Stern's Guide to the Greatest Resorts of the World, Stern's Guide to the Cruise Vacation, Stern's Guide to European Riverboats and Hotel Barges, and The Indispensable Guide to Foreign Words and Phrases--by Steven B. Stern (Sponsored by Stern's Travel Guides, Ltd.)
Since my last French Polynesian Cruise on the Paul
Gauguin several years ago, the ship had undergone a multi-million dollar
renovation which included new carpeting, upholstery and furnishings in the
staterooms, public areas and dining venues. Previous itineraries explored the
islands of French Polynesia, the Cook
Islands, the Marquesas, and
the Tuamotus. Now several cruises extend as far as Fiji, Australia and Singapore. I was most pleased to see Captain Mirkovicand hotel director Jacques Le Tallec were
still with the ship, both being exceptional officers with great rapport with
Our 202-square-foot, category C balcony cabin was quite
comfortable featuring generous storage and wardrobe space, a queen-size bed, a
writing desk, a make-up area, a couch, cable TV with in-house movies, an
electronic safe, direct-dial telephone, a hair dryer, and a bathroom with
numerous mirrors, good shelf space, a full-size tub with shower combination, robes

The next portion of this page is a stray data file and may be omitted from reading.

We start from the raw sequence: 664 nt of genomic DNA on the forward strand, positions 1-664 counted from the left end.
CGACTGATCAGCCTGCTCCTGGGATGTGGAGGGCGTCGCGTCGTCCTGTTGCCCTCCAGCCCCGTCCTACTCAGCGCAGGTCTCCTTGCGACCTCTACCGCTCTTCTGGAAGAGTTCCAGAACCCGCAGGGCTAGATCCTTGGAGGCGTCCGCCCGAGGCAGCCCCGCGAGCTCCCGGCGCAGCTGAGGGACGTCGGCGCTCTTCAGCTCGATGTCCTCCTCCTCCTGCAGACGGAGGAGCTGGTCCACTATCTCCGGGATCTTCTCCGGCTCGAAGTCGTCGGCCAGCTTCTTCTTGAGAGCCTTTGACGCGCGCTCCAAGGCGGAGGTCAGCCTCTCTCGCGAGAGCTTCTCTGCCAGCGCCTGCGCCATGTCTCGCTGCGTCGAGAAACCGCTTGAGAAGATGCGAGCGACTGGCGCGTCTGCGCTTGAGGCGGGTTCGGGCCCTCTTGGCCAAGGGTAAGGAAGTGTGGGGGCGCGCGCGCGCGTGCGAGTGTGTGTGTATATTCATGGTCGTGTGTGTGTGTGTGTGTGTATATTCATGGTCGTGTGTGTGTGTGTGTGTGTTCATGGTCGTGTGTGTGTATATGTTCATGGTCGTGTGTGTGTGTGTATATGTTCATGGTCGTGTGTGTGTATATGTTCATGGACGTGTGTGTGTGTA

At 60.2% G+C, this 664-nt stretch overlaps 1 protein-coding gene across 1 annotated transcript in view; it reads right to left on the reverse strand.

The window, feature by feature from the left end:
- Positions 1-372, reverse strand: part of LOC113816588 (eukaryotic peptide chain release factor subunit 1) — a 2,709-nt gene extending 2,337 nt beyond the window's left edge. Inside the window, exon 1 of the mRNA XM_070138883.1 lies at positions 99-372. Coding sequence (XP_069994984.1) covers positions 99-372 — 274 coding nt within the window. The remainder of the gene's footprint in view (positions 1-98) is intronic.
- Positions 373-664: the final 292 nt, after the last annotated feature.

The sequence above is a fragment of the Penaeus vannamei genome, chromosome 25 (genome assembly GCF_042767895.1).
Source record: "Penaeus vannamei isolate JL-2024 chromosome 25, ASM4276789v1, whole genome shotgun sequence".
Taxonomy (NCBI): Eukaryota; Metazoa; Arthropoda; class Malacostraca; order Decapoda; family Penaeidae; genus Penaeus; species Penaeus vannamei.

and slippers. Our refrigerator was stocked daily gratis with soft drinks, beer
and bottled water. Wines and spirits
were free of charge from room service.
The 249-square-foot, category B veranda staterooms, the
300-square-foot veranda suites, the 332-square-foot Grand Suites, and the
457-538-square-foot Owners' Suites afforded even more space and luxury at a
commensurately higher price.
The service and cuisine in the three restaurants continues
to be exceptional. Breakfast and lunch offered in both the panoramic La Veranda
and the indoor/outdoor Le Grill combine elaborate buffet tables with
made-to-order menu items served at your table. Breakfasts include just about
any dish one could conjure up, and lunches offered an array of salads,
sandwiches, pastas, and ethnic dishes.
The multi-course continental dinner menus featured in the
elegant L'Etoile were always excellent,
as were the French Provincial cuisine and tasting menus designed by celebrity
chef Jean-Pierre Vigato at the Veranda specialty restaurant. (Vigato's Apicus
Restaurant in Paris boasts two Michelin stars).
My two most enthusiastic plaudits go to the service
throughout the ship(staterooms,
restaurants, bars and reception); and the ship's all-inclusive policy of no
tipping while offering quality wines, beer, and soft drinks at meals and
top-shelf spirits and other beverages at all the bars gratis.
The two shortcomings continue to be the dearth of
entertainment in the evenings and the high price of the shore excursions.
Gauguin continues to be a romantic, low-key, South Pacific-style adventure
visiting some of the most beautiful and exotic islands in the world while
providing comfortable accommodations, fine dining, excellent service and all the
wine, beer and booze you can consume.